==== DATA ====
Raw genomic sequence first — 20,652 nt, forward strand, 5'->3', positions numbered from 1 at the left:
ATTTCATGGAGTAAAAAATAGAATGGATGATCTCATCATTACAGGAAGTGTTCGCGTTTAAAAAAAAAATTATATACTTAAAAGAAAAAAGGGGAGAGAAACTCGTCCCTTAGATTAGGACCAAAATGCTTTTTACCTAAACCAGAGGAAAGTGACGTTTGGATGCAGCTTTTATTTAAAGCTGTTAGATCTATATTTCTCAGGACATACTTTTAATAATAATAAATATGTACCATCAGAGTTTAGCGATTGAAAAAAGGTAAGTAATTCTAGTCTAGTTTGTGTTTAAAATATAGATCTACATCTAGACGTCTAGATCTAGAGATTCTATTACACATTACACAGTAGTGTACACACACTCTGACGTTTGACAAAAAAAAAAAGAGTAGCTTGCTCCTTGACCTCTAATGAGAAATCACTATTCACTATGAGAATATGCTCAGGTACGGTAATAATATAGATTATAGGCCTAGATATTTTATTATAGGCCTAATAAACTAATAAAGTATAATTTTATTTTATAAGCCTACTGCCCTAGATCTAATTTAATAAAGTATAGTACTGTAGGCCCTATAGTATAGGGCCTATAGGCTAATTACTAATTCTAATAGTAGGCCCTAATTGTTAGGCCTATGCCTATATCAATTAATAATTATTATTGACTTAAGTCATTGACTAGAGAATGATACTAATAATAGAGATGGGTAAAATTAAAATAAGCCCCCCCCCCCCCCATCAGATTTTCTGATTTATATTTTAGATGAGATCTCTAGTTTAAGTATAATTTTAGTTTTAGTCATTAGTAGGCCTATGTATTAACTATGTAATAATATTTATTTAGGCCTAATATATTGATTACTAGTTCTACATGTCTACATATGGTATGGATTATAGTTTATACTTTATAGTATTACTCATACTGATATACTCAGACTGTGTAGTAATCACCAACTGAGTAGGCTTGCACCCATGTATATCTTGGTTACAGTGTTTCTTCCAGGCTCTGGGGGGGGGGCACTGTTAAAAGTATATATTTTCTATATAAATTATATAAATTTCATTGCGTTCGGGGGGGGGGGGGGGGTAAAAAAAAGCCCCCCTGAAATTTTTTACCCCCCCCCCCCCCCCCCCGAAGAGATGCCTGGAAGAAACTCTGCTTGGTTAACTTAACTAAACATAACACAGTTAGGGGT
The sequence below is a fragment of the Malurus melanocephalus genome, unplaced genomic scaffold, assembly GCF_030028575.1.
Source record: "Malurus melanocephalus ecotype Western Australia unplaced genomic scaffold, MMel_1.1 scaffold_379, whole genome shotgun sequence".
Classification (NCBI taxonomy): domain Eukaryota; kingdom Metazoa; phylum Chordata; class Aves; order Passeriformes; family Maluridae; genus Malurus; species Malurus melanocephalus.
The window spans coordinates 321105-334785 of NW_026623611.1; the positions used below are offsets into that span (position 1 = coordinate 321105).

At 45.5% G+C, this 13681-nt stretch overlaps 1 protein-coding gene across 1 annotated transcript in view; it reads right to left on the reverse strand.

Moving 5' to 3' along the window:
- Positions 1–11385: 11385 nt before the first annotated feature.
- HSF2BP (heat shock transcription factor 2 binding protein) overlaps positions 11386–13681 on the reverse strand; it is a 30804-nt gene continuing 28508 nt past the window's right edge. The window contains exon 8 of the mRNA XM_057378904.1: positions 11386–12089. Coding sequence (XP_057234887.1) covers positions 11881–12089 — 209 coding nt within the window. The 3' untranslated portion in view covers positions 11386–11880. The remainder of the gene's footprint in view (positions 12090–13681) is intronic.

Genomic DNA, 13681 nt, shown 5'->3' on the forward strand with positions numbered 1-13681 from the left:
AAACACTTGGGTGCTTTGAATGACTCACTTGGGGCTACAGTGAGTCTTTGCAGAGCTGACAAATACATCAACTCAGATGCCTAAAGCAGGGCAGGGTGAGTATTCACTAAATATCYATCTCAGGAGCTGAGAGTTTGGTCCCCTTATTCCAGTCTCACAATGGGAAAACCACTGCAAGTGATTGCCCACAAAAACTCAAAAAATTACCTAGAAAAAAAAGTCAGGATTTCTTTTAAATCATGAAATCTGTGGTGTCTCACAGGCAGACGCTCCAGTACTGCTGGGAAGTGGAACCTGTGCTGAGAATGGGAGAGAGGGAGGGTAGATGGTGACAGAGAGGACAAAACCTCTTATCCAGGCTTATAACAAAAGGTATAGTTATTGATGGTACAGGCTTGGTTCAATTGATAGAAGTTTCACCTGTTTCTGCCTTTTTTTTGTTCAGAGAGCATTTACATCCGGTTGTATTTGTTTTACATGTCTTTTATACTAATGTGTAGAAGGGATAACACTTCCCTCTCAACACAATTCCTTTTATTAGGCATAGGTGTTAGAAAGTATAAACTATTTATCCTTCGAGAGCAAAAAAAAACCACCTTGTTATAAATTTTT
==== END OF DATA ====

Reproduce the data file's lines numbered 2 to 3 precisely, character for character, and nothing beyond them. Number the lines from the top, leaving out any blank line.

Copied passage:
ATTTCATGGAGTAAAAAATAGAATGGATGATCTCATCATTACAGGAAGTGTTCGCGTTTAAAAAAAAAATTATATACTTAAAAGAAAAAAGGGGAGAGAAACTCGTCCCTTAGATTAGGACCAAAATGCTTTTTACCTAAACCAGAGGAAAGTGACGTTTGGATGCAGCTTTTATTTAAAGCTGTTAGATCTATATTTCTCAGGACATACTTTTAATAATAATAAATATGTACCATCAGAGTTTAGCGATTGAAAAAAGGTAAGTAATTCTAGTCTAGTTTGTGTTTAAAATATAGATCTACATCTAGACGTCTAGATCTAGAGATTCTATTACACATTACACAGTAGTGTACACACACTCTGACGTTTGACAAAAAAAAAAAGAGTAGCTTGCTCCTTGACCTCTAATGAGAAATCACTATTCACTATGAGAATATGCTCAGGTACGGTAATAATATAGATTATAGGCCTAGATATTTTATTATAGGCCTAATAAACTAATAAAGTATAATTTTATTTTATAAGCCTACTGCCCTAGATCTAATTTAATAAAGTATAGTACTGTAGGCCCTATAGTATAGGGCCTATAGGCTAATTACTAATTCTAATAGTAGGCCCTAATTGTTAGGCCTATGCCTATATCAATTAATAATTATTATTGACTTAAGTCATTGACTAGAGAATGATACTAATAATAGAGATGGGTAAAATTAAAATAAGCCCCCCCCCCCCCCATCAGATTTTCTGATTTATATTTTAGATGAGATCTCTAGTTTAAGTATAATTTTAGTTTTAGTCATTAGTAGGCCTATGTATTAACTATGTAATAATATTTATTTAGGCCTAATATATTGATTACTAGTTCTACATGTCTACATATGGTATGGATTATAGTTTATACTTTATAGTATTACTCATACTGATATACTCAGACTGTGTAGTAATCACCAACTGAGTAGGCTTGCACCCATGTATATCTTGGTTACAGTGTTTCTTCCAGGCTCTGGGGGGGGGGCACTGTTAAAAGTATATATTTTCTATATAAATTATATAAATTTCATTGCGTTCGGGGGGGGGGGGGGGGTAAAAAAAAGCCCCCCTGAAATTTTTTACCCCCCCCCCCCCCCCCCCGAAGAGATGCCTGGAAGAAACTCTGCTTGGTTAACTTAACTAAACATAACACAGTTAGGGGT
The sequence below is a fragment of the Malurus melanocephalus genome, unplaced genomic scaffold, assembly GCF_030028575.1.